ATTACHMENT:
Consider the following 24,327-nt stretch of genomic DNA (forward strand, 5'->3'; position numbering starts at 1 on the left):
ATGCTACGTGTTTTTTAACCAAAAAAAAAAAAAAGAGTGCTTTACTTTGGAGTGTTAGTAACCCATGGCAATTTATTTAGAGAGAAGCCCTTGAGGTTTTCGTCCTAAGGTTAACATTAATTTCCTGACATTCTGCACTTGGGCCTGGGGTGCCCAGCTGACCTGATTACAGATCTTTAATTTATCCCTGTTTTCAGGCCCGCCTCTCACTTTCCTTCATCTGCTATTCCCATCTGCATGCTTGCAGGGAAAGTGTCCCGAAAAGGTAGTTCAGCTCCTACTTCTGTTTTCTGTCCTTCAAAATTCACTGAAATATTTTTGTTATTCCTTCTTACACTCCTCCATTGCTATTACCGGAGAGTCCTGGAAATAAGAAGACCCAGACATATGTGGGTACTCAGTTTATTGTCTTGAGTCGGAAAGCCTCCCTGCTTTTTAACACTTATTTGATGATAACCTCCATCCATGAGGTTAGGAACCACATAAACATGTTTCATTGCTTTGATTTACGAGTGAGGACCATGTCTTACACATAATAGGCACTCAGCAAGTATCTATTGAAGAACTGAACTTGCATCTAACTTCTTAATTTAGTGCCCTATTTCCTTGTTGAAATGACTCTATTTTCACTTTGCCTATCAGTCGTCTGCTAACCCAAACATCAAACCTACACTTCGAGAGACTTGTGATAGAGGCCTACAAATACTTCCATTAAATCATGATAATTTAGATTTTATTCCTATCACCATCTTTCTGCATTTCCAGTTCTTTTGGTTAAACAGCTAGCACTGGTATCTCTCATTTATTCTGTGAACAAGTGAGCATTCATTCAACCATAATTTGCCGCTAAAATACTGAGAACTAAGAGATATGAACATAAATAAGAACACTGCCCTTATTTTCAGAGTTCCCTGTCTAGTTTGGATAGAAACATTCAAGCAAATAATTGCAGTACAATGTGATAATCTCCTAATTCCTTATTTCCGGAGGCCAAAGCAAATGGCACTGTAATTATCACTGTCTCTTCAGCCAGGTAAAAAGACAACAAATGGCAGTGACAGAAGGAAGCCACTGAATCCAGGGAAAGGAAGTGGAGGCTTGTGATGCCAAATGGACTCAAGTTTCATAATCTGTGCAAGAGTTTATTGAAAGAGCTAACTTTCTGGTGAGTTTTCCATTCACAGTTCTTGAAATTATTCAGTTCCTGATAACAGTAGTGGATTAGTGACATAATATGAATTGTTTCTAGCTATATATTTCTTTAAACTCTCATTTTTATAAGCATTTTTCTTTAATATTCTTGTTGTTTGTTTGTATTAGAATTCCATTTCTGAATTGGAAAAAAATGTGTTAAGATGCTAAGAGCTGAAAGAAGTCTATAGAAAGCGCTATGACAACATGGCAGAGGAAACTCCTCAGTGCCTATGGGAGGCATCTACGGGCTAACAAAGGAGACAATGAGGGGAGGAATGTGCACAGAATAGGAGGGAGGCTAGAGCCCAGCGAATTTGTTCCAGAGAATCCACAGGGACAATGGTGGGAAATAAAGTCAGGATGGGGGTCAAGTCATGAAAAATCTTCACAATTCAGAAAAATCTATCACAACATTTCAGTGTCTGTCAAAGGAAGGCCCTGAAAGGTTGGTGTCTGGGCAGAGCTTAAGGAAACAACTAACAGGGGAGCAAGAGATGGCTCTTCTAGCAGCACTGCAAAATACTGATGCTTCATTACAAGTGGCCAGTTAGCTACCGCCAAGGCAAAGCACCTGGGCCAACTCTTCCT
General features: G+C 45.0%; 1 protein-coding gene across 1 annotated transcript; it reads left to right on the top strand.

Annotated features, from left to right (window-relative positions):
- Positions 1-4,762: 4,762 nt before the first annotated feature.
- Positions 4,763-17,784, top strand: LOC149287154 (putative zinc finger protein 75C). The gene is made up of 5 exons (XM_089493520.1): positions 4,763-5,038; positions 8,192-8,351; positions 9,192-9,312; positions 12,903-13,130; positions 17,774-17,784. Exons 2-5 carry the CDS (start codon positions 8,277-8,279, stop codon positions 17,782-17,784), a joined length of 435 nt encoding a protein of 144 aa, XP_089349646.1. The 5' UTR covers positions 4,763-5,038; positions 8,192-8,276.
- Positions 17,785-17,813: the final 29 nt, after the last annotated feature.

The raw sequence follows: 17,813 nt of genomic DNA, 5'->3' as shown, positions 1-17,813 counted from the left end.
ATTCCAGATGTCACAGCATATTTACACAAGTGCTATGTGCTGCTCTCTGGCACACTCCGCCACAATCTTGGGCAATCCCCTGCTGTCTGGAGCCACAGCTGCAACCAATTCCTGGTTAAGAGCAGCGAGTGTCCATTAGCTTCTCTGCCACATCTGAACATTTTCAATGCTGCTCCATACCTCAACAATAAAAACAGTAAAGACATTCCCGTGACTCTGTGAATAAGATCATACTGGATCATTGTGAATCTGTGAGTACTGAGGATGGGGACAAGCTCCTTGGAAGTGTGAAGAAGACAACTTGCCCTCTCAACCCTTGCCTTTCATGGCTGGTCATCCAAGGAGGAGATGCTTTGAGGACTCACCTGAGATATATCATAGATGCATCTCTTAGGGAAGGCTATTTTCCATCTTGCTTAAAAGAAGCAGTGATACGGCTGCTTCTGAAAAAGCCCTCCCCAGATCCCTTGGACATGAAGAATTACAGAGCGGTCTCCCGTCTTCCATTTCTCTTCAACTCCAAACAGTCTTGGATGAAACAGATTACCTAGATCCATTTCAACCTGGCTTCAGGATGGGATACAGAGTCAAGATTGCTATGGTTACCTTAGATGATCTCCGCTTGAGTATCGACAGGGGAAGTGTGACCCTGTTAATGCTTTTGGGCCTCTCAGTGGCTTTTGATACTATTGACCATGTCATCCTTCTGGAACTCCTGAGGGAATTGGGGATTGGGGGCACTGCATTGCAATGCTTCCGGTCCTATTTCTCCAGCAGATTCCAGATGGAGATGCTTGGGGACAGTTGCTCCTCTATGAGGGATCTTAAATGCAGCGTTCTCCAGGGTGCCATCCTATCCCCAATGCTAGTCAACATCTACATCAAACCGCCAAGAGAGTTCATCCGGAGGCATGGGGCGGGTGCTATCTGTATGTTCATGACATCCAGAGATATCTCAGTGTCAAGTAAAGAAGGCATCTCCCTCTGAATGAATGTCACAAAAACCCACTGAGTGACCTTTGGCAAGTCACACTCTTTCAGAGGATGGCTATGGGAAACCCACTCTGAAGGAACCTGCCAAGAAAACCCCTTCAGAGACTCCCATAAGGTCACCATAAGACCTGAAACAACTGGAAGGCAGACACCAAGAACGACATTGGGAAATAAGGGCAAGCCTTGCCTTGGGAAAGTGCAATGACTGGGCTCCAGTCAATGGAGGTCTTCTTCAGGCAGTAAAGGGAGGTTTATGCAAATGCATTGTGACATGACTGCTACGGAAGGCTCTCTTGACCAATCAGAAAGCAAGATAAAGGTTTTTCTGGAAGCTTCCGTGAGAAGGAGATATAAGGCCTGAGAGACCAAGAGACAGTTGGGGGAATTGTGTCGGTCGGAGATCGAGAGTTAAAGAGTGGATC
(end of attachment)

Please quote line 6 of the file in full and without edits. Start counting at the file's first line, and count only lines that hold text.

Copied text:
- Positions 4,763-17,784, top strand: LOC149287154 (putative zinc finger protein 75C). The gene is made up of 5 exons (XM_089493520.1): positions 4,763-5,038; positions 8,192-8,351; positions 9,192-9,312; positions 12,903-13,130; positions 17,774-17,784. Exons 2-5 carry the CDS (start codon positions 8,277-8,279, stop codon positions 17,782-17,784), a joined length of 435 nt encoding a protein of 144 aa, XP_089349646.1. The 5' UTR covers positions 4,763-5,038; positions 8,192-8,276.